This budget builds on these reforms. It includes a historic commitment to comprehensive health care reform – a down-payment on the principle that we must have quality, affordable health care for every American.
Budget Director Peter Orszag repeated the “down payment” language on his blog Monday, and was slightly more specific:
And in the President’s budget, we make a historic down payment on fundamental health care reform – a commitment also embodied in the budget resolutions passed in Congress.
This clearly suggests that the Administration thinks that the $634 B “reserved” over the next ten years in the President’s budget (table S-6) will not suffice to fulfill “the principle that we must have quality, affordable health care for every American.” By combining and repeating the “down payment” language with the “every American” language, they are covering themselves for later as they now create a political commitment that exceeds their budgetary commitment.
There are two other details to the President’s language that are interesting, and that he has repeated several times since the February address:
- He says all Americans should have “health care” rather than “health insurance.” This allows him wiggle room to accept a solution that does not provide universal pre-paid health insurance coverage for every American. This mitigates my down payment point somewhat, but only if the Congress decides to go for less than universal coverage. I would lay extremely high odds that before this speech there was a West Wing debate about whether the President should say “health care” or “health insurance,” with the Lefties arguing for “insurance” and getting overruled to allow flexibility to later define a win with legislation that provides something less than universal coverage.
- He consistently says “quality health care” or “high-quality health care.” That is more expensive than “basic health care,” and opens the question about who defines “high quality,” as well as the government-mandated benefits problem.
The growth of federal health care spending is one of our top two short-term and long-term budgetary problems. The President’s budget commits to making that problem worse by creating a new promise, only partially funding that promise, and then not specifying policies that will produce the long-term savings for which the Administration wants to claim credit. I am stunned that the White House staff let the President say this without the policies and numbers to back it up:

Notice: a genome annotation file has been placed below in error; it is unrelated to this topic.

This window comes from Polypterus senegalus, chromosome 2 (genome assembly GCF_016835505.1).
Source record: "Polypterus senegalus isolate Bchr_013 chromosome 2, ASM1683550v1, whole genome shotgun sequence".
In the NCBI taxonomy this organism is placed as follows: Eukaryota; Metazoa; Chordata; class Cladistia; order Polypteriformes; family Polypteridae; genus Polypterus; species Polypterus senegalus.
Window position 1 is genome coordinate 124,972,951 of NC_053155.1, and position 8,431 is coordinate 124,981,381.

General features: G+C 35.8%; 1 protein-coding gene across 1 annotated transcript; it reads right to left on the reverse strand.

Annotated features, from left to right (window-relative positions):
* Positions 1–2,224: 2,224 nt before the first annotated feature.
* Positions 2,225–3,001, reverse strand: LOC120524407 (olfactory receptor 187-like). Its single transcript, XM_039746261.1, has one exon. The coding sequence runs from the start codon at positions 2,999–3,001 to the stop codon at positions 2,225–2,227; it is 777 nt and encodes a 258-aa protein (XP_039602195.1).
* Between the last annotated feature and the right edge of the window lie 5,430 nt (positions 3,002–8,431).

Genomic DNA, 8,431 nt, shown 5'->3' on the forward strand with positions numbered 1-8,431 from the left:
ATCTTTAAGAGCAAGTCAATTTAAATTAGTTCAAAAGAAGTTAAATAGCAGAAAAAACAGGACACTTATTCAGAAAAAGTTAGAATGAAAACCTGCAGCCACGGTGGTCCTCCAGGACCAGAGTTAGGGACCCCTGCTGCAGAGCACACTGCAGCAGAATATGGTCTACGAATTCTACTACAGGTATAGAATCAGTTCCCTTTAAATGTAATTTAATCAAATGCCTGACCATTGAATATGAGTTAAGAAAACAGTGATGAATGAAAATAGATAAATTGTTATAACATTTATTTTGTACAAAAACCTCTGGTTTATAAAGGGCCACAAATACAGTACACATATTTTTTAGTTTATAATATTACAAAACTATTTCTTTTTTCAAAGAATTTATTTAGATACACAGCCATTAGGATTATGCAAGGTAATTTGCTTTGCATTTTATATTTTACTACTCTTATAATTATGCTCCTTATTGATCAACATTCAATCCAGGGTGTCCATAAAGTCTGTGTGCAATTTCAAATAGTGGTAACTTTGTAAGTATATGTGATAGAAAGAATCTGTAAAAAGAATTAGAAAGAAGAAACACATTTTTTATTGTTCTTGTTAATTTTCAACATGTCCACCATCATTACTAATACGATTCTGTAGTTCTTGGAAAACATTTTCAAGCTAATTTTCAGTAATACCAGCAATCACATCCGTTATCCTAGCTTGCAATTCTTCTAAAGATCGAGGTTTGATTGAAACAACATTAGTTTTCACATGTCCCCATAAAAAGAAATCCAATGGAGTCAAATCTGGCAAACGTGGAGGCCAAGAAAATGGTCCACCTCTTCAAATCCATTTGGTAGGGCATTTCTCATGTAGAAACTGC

It’s a commitment that’s paid for in part by efficiencies in our system that are long overdue. And it’s a step we must take if we hope to bring down our deficit in the years to come.
I am not disappointed but not surprised that the press corps has not called the Administration to back this claim up. I can find no evidence of policies that will produce “efficiencies in our system,” or that will “bring down our deficit in the years to come.” As CBO wrote in December, better information and research alone will not achieve those goals.
Yesterday I wrote,
Information must be combined with the incentive to purchase high-value medical care … a decision that involves both the medical benefit of the treatment and the financial cost.
The Administration’s proposals on health information technology, electronic medical records, and medical outcomes research may improve health, but they will have little effect on slowing the growth of health care spending for those with low-deductible, low-copayment private health insurance.
The Administration is giving an incomplete answer. They need to explain not just how much they will spend on health information technology, electronic medical records, and medical outcomes research, but how that information will be used to reduce cost growth, and by whom.
In December the Congressional Budget Office wrote,